Health+Benefits Vital Signs the Jan/Feb 2023 issue

Insurer Bets on Transparency

Q&A with Shawn Wagoner, Co-Founder and Chief Revenue Officer, Surest, a business unit of UnitedHealthcare
By Tammy Worth Posted on January 17, 2023
Q
Why was this insurance plan created?
A
We were taking on the challenge of delivering a better insurance product to the average American. We didn’t want to offer better navigation or tinker with the network. So we created a completely new insurance product type, and we couldn’t be more excited about it. UnitedHealthcare was an investor early on, and in June of 2021, we became part of UHC.
Q
How do you think Surest delivers a better product than other plans?
A
Years ago, we started with the question of what is it the average person would really want. And we thought, they want to search on their phone, just like they do for everything else. We decided to figure out what we needed to build out to deliver that kind of experience, to turn what healthcare providers do into a product on a screen that is searchable. We also needed to turn insurance into something that people could understand and use effectively. When you look at Americans, we are good consumers. We can search online and fill up our shopping carts like no one else. So we set out to turn what healthcare purveyors do into products that people could understand. We wanted to take the vagaries, nuances, practice patterns and CPT codes [current procedural terminology] and turn them into about 500 concepts people understand by putting a price tag on them. Allow people to do what they do well—search for things, get options and see if something is valuable or not. We had to remove things that are confusing and don’t provide clarity or help. You can never give price certainty in advance when you provide co-insurance.
Q
Providing people with a specific price they will pay for a treatment or visit, what does that do for the consumer?
A
When you turn care options into items or treatment products, they can discern what they are getting. If someone has a sore throat, they’ll see they can go to the ER and spend X, for an office visit spend a different amount, and for a video chat spend less money. You are giving optionality based on the need you detect from them and showing them their choices. When you give people the ability to see what their options are, they do make decisions that benefit them and end up benefiting their employer as well. For simple things like earaches, headaches and sore throats, people can go to the ER and spend a lot of money or have a virtual visit. We have 10 times more virtual visits than comparable plans and fewer ER visits among beneficiaries. If someone thinks they may need surgery for an orthopedic injury, a doctor may never tell them physical therapy is an option. But when they search for surgical options, it [the portal] will tell them people with a similar condition can do physical therapy, and maybe they will talk to their doctor about that first. Reduction in surgical rates and higher use of physical therapy are examples of how we save costs. Sometimes that can work much better for a person than surgery.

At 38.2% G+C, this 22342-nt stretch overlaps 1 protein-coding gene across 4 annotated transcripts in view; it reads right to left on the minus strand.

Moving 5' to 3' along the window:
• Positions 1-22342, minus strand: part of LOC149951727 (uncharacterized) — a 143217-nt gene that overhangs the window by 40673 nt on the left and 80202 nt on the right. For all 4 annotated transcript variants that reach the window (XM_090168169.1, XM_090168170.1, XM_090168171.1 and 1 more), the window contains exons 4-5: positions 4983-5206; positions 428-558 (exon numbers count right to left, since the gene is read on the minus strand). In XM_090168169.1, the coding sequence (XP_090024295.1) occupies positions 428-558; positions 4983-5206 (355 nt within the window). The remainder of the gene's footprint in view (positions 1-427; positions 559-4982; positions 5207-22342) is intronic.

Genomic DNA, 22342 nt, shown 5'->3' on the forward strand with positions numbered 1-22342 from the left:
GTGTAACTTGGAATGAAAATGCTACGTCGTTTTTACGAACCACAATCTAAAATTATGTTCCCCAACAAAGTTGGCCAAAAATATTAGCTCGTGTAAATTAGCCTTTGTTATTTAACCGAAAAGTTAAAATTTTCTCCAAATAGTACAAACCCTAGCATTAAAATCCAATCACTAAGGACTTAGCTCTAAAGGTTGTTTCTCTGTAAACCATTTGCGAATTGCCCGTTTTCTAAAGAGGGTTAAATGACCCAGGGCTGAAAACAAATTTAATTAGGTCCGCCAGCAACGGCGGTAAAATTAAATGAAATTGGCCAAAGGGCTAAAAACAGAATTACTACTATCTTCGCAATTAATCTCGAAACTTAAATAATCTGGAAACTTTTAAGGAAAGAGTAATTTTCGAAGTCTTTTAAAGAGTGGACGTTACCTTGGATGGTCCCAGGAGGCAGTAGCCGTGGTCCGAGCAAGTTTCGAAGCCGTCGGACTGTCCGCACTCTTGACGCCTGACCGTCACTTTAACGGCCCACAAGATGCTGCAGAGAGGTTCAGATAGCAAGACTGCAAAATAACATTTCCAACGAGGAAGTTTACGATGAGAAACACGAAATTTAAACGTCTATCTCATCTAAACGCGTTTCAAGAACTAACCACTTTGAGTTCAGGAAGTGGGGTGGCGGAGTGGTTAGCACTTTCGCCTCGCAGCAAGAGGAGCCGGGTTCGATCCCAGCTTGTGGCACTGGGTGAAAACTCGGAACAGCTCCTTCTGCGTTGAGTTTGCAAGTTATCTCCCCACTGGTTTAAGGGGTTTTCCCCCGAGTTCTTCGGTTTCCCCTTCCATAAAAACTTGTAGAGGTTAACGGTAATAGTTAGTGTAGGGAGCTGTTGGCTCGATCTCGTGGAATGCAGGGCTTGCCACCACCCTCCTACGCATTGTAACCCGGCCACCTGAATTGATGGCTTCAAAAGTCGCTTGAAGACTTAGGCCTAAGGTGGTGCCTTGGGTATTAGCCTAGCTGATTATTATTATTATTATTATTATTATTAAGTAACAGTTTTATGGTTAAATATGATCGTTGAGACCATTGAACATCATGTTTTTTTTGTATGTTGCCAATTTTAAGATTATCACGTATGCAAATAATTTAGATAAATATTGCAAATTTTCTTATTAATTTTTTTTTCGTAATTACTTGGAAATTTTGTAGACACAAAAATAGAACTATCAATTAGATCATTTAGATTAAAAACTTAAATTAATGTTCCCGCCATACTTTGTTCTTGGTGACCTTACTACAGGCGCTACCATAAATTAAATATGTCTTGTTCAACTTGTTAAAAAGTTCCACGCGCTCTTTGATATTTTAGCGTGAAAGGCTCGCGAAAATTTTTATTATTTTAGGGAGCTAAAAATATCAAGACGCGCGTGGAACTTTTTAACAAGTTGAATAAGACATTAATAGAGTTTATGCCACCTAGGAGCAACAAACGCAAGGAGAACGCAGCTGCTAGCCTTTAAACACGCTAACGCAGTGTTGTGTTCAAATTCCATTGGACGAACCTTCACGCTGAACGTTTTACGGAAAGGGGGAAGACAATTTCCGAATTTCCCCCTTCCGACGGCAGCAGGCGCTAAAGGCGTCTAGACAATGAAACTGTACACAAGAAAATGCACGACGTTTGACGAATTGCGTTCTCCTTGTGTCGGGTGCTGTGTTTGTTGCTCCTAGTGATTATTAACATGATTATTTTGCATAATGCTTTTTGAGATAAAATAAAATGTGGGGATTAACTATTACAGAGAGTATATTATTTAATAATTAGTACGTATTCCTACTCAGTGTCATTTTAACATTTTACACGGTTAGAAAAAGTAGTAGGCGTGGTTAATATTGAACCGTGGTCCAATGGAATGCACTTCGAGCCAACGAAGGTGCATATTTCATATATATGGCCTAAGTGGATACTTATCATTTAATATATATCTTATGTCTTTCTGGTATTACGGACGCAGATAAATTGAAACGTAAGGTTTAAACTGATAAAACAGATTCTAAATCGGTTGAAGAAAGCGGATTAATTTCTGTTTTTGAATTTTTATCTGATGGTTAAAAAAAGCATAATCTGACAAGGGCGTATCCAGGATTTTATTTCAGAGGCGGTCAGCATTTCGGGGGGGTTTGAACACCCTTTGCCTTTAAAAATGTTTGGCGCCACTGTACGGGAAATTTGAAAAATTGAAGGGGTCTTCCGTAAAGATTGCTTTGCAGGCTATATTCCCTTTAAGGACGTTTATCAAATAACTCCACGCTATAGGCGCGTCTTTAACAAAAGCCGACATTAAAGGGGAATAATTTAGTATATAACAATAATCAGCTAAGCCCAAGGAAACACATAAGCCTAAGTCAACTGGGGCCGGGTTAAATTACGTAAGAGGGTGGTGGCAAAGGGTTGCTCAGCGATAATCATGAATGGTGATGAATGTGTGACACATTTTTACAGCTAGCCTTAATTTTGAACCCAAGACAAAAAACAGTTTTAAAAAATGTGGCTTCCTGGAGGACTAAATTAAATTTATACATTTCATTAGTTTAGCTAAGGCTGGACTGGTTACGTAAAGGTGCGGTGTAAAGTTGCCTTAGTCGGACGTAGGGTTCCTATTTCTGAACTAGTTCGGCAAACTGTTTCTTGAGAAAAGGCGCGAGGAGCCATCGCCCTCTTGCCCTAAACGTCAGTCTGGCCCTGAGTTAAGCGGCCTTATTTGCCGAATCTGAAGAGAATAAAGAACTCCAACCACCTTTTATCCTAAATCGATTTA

“By removing unnecessary ER visits and surgeries, we can put more into prevention. We give people a rich benefit, and they can still save more money.”
Shawn Wagoner, Co-Founder and Chief Revenue Officer, Surest, a business unit of UnitedHealthcare
Q
You can direct people to the most appropriate care at the lowest cost. How is that done through the portal?
A
Our goal is to help with the resolution of a person’s healthcare need in the moment. There are two decision points a person has. One is which treatments might they consider for what they have. Is it surgical? Over-the-counter medication? Wait to see if it gets better or worse? What are options here for treatment? We are setting values on various treatments. If there are two treatments for the same need with similar outcomes, we are going to put a lower price point on the things that cost less. Second, when they are locked on a treatment, they need to figure out where they can go to get it. We do an evaluation of people delivering treatments and where they deliver them. Our approach is to look at results longitudinally. We are evaluating, as well as can be done, how providers are resolving the underlying care needs an individual has. For instance, if it’s surgery, we look at how good provider outcomes are, if they tried physical therapy first or not and, post surgery, do they have effective rehabilitation for that encounter. We can see the entire episodes of treatment that were rendered. Based on that, we see variation among providers. Some places get better results than others, and we put lower price tags on those; when providers get not as good results, their price tags get higher.
Q
How do you determine pricing when there are so many variables like quality and contracted rates?
A
Contracted unit rates are an input into the longitudinal calculation, and along with what treatment they are delivering, it gives the total picture of how someone is going to be treated at a location. Pricing also includes units of things you don’t want, like unintended infections and readmissions. All of these come to bear when you look at the total view of care delivered for someone with a specific condition at that place. Some people have more negative things, like hospital-acquired infections and greater use of diagnostics. Others use more therapeutic alternatives—some always try physical therapy before surgery. The same goes for office visits. We look at the people that those clinicians manage to see and what the longitudinal performance is for patient management. We can see if they perform excessive imaging, their patients are on more prescriptions, and patients are in and out of the hospital. That is what we use on the practice side to determine prices.
Q
How does the employer’s cost fit into all of this?